Here’s how some plants are done in by ‘mutual suffering’
I once possessed but did not own the neatest book on tomato diseases, complete with really good photos and taxonomic fungus names.
The book stayed put with the job along with the soil probe and insect sweep nets.
One picture I recall causing a “Wow” the first time I saw it was of a large field of grown tomato plants with plants nearest the tree line at various stages between yellowed and plumb dead. The cause was the infamous walnut disease.
Most longtime gardeners and plant people know about juglone, a natural chemical produced by some plants that is toxic to others.
Black walnut trees sit atop the juglone world. But there are many plant species that produce different chemicals that inhibit growth by other species attempting to grow nearby. The term for this natural chemical warfare among plants is allelopathy.
Plants that produce such chemicals are said to be “allelopathic” to the species they affect. Allelopathy by one name or another has been known about for centuries, but it was just in the 1930s that a scientist combined two Greek words that translate to “mutual suffering.”
Most allelopathy goes on out in nature and even in gardens without notice by us humans. Affected plants share the soil root zone with the culprit or they get a dose of the chemical from fallen leaves. They have to be close by.
People sometimes transport the bad stuff via mulch, but that’s rarely a problem. And complete composting usually eliminates allelopathic risks.
Among allelopathic plants, sometimes what goes around comes around.
Newly planted azaleas, for instance, can be slowly killed if planted alongside Kentucky bluegrass. But that same bluegrass can be knocked down and out by forsythia’s chemicals and forsythia is on the victim list for perennial rye’s allelopathy.
Oddly, broccoli yields a natural herbicide that is harmful to its own cousins including cabbage and mustard as well as baby broccoli plants. Rice plant roots release a strong allelopathy that is one of two natural herbicides for growing that aquatic plant, the other being floodwater. For folks who wonder why nothing grows beneath a bird feeder, sunflower seed comes with bigtime allelopathy.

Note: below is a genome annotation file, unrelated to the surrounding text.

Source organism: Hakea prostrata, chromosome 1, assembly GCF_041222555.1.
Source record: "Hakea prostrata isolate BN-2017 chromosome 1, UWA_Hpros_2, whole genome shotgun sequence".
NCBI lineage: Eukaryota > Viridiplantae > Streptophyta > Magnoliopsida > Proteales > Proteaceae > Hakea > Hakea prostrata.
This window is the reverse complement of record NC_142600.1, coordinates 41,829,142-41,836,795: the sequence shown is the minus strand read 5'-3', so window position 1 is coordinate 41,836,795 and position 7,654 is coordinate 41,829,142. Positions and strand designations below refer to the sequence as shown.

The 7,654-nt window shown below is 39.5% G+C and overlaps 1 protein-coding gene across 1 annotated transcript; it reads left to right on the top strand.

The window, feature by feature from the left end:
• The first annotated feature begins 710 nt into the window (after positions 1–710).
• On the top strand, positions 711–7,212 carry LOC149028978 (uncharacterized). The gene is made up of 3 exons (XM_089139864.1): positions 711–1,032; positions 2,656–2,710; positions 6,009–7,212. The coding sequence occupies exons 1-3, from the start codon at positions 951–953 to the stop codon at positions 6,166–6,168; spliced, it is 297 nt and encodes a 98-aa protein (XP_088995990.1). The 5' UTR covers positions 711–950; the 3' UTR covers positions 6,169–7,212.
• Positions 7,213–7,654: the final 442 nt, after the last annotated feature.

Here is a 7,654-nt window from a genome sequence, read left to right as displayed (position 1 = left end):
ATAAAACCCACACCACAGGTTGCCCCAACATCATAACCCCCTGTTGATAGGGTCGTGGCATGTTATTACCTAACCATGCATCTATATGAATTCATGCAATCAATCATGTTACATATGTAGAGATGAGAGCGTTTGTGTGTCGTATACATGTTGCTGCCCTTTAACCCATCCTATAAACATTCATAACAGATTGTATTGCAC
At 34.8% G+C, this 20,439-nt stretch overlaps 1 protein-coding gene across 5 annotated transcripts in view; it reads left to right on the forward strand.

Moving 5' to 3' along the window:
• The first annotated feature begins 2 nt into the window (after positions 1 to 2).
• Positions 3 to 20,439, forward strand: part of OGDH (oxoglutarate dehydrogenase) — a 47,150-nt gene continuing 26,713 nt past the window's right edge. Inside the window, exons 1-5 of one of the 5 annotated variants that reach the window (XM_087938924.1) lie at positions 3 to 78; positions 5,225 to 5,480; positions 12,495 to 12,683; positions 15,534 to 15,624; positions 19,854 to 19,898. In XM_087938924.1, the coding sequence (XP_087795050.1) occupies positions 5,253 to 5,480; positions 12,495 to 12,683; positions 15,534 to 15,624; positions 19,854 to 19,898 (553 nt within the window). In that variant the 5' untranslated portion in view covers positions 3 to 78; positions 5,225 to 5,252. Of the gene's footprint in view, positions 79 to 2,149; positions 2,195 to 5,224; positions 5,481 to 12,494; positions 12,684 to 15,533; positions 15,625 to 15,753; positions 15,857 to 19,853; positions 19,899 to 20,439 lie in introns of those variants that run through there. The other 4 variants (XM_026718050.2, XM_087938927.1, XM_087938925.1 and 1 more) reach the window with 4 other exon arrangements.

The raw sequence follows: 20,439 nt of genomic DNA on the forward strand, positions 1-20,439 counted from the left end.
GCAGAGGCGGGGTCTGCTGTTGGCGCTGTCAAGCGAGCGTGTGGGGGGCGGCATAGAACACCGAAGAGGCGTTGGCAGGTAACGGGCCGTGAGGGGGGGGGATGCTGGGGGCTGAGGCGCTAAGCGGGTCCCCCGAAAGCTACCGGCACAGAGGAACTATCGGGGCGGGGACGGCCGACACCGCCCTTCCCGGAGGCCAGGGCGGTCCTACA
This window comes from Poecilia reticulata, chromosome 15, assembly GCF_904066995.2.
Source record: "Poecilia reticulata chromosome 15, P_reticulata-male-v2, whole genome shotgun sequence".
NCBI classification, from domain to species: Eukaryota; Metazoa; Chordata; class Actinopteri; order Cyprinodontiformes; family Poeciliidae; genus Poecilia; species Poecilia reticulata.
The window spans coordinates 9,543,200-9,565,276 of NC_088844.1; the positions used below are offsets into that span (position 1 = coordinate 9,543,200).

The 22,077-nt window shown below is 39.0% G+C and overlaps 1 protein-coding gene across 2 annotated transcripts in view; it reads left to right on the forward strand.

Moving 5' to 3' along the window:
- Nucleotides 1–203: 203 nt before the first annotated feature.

Some research has led to the premise that one way invasive non-native weeds crowd out native plants is with the help of their self-generated allelopathy. And though goldenrod is a native plant, it is famous among botanists for two things: it will quickly fill in on abandoned cropland and it competes well with other species partly because of its allelopathic properties.
Even though the term “suffering” shows up in the translation from Greek, people who research allelopathy talk of its positive traits and the possibilities with the natural chemicals.
Currently, small acreage farmers in some areas of the world use crop rotation for a little weed control help from allelopathic crops. And there is lots of research underway to find how allelopathy, both natural and possibly mimicked, will be utilized in developing future weed control products for crop production.
Terry Rector writes for the Warren County Soil and Water Conservation District.